New Mexico Carlsbad Caverns
It's early. The sun begins to peek over the horizon of a cloudless sky. Although it looks as though it will be a bright, beautiful day, it doesn't matter much whether it rains or shines because I'm going to descend nearly 1,000 feet into the earth's crust for a subterranean sojourn in a realm of gigantic crystalline rock formations never touched by the rays of the sun. Over 30 miles of caves have been discovered in the Carlsbad system, including a 14-acre room large enough for a professional baseball game. Incredibly, this enormous underground domain was formed by simple groundwater - drip after tiny drip.
The best thing about riding to Carlsbad on a Honda Gold Wing 1800 is the road to the cave entrance. Almost nine miles from the entrance of the park to the cave, the road winds, and curls through a dramatic canyon before climbing steeply to the rim. The asphalt is new, black, and smooth, and from the top I can see the sweeping curves I've just leaned into. Another few bends and I park right in front of the Visitor Center. The northwest view of the Chihuahuan Desert below is immense and flat. Although it's a lot of nothing at all, it is one of the most distant vistas I've ever gazed upon.
In the Permian Age, 250 million years ago, this landscape looked quite different. The inland Delaware Sea covered the entire area and a reef 400-miles long formed beneath the surface. Eventually, the sea dried out, and exposed the desert area it is today. A few million years ago, the reef, full of limestone, uplifted and eroded. Open to the elements, a dissolving process began. Rainwater slowly made its way into the cracks and licked at the limestone. Hydrogen sulfide gas migrated upward, dissolving in the rainwater, to create sulfuric acid - the same stuff in a motorcycle battery. The resulting ages of corrosion hollowed out the reef to form Carlsbad Caverns.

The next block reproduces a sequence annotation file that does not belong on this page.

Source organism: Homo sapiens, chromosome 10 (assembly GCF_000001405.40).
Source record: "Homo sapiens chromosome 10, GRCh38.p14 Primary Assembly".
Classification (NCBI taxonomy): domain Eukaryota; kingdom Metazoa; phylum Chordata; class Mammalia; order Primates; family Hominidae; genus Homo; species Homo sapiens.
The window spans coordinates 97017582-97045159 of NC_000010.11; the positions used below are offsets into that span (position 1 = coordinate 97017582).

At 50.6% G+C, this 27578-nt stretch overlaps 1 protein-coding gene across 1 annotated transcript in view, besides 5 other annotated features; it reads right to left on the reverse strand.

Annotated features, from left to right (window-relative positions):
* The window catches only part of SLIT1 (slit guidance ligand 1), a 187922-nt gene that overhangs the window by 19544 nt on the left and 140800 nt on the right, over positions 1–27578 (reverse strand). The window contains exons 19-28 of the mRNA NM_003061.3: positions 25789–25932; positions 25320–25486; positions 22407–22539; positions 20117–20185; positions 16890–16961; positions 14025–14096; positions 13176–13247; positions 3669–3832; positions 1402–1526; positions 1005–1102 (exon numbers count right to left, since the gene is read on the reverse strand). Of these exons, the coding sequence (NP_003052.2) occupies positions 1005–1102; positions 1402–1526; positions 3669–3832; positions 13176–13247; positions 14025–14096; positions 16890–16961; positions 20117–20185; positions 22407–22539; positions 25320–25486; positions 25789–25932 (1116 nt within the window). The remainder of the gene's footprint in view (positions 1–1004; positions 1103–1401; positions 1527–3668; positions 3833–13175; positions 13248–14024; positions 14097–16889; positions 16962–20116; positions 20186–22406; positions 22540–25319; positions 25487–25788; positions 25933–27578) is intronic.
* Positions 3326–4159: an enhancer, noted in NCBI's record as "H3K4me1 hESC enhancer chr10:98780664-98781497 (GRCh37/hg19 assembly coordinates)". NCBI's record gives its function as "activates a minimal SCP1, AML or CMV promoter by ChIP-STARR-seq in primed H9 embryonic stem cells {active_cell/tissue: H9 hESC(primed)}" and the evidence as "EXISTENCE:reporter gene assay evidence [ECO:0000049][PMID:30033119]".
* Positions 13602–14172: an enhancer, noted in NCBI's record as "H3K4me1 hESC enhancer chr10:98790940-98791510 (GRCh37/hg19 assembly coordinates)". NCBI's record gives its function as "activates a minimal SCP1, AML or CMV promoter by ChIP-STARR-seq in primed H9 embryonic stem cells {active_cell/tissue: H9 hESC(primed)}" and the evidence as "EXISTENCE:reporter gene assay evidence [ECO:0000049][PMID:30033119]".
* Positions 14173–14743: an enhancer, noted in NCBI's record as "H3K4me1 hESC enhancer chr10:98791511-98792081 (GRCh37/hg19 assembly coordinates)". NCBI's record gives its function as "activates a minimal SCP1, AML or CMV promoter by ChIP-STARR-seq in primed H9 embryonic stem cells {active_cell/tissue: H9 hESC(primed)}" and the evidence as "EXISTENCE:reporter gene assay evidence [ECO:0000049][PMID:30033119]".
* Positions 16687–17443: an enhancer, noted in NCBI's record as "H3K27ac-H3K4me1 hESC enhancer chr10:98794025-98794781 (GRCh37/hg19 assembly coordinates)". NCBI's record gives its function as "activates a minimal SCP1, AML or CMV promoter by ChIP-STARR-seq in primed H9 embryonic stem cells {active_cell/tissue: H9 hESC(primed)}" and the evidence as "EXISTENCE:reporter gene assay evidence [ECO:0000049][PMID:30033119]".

The serpentine trail entering the cave proceeds to the first major room, the Bat Cave. Migrating Mexican free-tailed bats arrive each summer to roost and raise their young in the deep recesses of the high-ceilinged chamber. In mid-May, the bats make a nightly exodus from the cave. As the sun disappears, they stream out in a swirling cloud of darkness, thousands upon thousands, in a display that can last anywhere from 20 minutes to two hours. It's said that the early explorer Jim White discovered the cave by mistaking this phenomenon for heavy smoke in the distance. Visitors can watch the nightly exhibition - one of nature's most extraordinary sights - from the amphitheater surrounding the cave entrance.
Below the Bat Cave, the trail is marked with numbered exhibits that correspond with the numbers detailed through the headphones distributed at the visitor's center. With soft lights illuminating the cavern's dramatic structure, I learn of the creation and features of the cave. Stalactites, stalagmites, soda straws, draperies, flowstone, popcorn, and helictites are but a few of the featured geologic formations. Drip by drip, they grew over 500,000 years into columns and spires of differing shapes, sizes, angles, and colors.